An introduction and a question


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An introduction and a question

Postby Scamp » Sep 15th, '13, 10:15

Hello.

I've mostly been lurking around this board for a few months or so and it's been very helpful to me. But now the time has come that I have a question of my own that I can't possibly solve with a search function. I was wondering if you could help me with this.

I recently received a tea as a gift by someone who got it as a gift from Chinese people he did business with. I've sampled the tea, but being relatively new to anything other than Western style blacks and humble greens I can't really place it. Could any of you help me identify it and give me some advice how to brew it?

Thanks in advance.

Here's the tea: http://s22.postimg.org/gtd1j74v5/tea_gift.jpg
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Re: An introduction and a question

Postby Chip » Sep 15th, '13, 11:15

Welcome to the forum.

It appears to be a "Long Jing" or Dragon Well green tea from China, though I am not familiar with the labeling.

There are several ways to brew Long Jing. I most often will brew around 2 heaping teaspoons (3-4 grams) per 4 ounces 160ish degree water for around a minute. Multiple steepings.

Another method, "grandpa style." Place tea in a tallish glass and pour cooler water into the glass. Sip directly from the glass. When it is down to around 1/4 left, add more water ...
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Re: An introduction and a question

Postby Scamp » Sep 15th, '13, 11:40

Thanks Chip!

The thing is though, I've had Long Jing, and this seems different. The structure of the leaf seems the same, but the leaves are much more of a pale greyish yellow when brewed. The liquor seems somewhat white tea-ish. It also easily turns very astringent and harsh if I don't brew it coolly and carefully enough. It's delicate but unforgiving. The scent of the dry leaf is very peculiar and pretty strong but I can't place it. Other white tea I had didn't smell like this, but then again those weren't Long Jings.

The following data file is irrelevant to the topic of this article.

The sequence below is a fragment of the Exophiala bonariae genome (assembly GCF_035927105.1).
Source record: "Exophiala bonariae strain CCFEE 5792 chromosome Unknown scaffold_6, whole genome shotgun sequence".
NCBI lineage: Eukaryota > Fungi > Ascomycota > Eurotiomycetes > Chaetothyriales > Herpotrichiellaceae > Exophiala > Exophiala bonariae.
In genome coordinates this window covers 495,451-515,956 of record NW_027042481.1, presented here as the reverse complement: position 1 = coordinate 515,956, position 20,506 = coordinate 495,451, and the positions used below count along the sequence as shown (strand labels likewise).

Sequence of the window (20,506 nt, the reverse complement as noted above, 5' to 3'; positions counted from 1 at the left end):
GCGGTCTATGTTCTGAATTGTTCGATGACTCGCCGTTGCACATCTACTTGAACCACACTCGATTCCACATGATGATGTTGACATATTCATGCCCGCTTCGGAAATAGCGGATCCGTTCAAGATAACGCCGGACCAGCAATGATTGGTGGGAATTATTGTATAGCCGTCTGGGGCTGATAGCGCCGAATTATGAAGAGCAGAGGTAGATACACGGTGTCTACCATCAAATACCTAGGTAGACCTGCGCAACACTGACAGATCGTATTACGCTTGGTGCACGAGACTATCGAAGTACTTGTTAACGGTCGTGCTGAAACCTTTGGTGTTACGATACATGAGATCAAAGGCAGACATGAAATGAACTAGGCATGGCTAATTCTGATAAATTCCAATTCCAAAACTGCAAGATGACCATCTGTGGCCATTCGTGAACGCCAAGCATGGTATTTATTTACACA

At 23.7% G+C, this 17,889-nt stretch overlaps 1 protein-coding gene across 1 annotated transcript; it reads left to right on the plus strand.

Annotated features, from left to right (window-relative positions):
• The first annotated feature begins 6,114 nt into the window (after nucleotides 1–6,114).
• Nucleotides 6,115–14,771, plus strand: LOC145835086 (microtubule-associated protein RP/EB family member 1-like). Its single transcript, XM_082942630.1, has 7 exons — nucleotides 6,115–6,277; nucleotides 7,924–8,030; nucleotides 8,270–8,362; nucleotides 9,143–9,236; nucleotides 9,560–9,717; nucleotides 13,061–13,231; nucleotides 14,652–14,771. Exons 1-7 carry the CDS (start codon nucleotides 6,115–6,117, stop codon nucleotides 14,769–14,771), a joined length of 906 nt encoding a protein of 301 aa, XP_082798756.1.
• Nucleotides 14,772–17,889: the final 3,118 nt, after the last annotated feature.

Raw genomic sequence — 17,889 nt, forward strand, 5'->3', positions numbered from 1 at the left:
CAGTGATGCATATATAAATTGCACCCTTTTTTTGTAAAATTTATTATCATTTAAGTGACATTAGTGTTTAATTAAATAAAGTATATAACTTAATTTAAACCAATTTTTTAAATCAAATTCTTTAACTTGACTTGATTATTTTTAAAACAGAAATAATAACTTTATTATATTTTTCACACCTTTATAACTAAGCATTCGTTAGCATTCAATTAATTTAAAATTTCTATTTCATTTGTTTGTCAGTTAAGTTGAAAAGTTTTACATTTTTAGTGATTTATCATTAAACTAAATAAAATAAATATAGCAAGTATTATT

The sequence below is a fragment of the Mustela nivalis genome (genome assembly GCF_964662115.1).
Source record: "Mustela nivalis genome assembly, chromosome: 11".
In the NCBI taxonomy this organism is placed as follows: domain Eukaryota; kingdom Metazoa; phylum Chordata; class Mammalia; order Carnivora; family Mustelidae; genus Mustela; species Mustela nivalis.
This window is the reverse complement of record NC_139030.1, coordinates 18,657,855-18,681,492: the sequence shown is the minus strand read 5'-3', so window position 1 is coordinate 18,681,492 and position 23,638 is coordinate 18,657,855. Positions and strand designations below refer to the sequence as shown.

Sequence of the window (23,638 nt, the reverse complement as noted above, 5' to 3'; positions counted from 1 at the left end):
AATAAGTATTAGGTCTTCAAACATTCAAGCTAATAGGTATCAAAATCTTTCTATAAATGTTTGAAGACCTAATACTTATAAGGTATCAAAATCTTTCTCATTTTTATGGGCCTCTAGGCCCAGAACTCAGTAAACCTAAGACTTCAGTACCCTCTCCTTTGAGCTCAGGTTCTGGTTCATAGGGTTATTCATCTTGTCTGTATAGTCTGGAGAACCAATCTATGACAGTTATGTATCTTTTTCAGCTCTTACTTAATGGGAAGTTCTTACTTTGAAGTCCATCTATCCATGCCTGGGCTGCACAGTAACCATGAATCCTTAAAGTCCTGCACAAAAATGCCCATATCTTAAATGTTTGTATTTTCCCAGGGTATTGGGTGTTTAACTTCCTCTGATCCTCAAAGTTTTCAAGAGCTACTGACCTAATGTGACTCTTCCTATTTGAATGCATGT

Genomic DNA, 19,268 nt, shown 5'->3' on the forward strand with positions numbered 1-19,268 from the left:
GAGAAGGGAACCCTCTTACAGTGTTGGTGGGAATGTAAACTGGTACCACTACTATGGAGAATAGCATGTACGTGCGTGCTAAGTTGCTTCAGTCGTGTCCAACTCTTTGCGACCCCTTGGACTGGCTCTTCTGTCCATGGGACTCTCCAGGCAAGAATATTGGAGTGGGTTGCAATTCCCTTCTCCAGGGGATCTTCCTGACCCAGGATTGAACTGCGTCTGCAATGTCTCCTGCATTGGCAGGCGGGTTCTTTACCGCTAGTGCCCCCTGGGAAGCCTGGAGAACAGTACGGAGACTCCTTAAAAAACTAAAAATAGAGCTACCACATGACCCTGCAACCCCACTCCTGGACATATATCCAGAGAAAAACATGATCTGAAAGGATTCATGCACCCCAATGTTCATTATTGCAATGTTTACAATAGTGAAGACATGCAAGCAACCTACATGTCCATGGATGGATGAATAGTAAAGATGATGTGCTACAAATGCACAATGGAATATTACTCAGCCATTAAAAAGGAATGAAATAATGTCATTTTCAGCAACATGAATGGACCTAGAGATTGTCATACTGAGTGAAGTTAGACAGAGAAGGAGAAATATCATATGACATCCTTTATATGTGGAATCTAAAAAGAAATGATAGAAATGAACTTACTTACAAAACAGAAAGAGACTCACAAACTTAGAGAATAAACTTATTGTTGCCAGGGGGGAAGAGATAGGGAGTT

Could it be a white Long Jing? Also, do you happen to now if there are members of this board who can read the Chinese info on the can?
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Re: An introduction and a question

Postby Chip » Sep 15th, '13, 12:12

That is why I posted it as "Long Jing." :mrgreen:

There are the authentic Long Jing and the imitators. There is extreme variability in Long Jing selections. A dear TC friend who recently passed away posted about a "deer Jerky Long Jing" ... and stuff in tins can be simply awful. Not that yours is one of those.

I actually did have a selection called Bai Long Jing indicating the whiter leaves. But this was an indication of the cultivar used and not the processing. It was actually pretty good.
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Re: An introduction and a question

Postby debunix » Sep 15th, '13, 12:26

It does look like a Long Jing, and I've certainly had Long Jing teas that were very unforgiving, and some that brewed yellower and some greener liquors--the fanciest (priciest) Long Jing from my local tea shop was nuttier but also harsher to my taste than a cheaper version which was more vegetal and easier to brew well.
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Re: An introduction and a question

Postby mcrdotcom » Sep 15th, '13, 14:03

Chip wrote:Another method, "grandpa style." Place tea in a tallish glass and pour cooler water into the glass. Sip directly from the glass. When it is down to around 1/4 left, add more water ...


How cool would you have the water? I've heard of doing this before and I've wanted to try, but I've never tried because I didn't know what temperature to use!
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Re: An introduction and a question

Postby Scamp » Sep 15th, '13, 14:05

Thanks guys, it's nice to have at least some idea about what I've been drinking. I'll tread lightly next session and will try to coax out the flavours very carefully.

edit: I've been reading a bit more about it and the tea seems a lot like the descriptions and pictures of Shi Feng Long Jing since it has the paleness of the liquor and the sharp smell which threw me off. It's a whole new part of the green tea spectrum for me.
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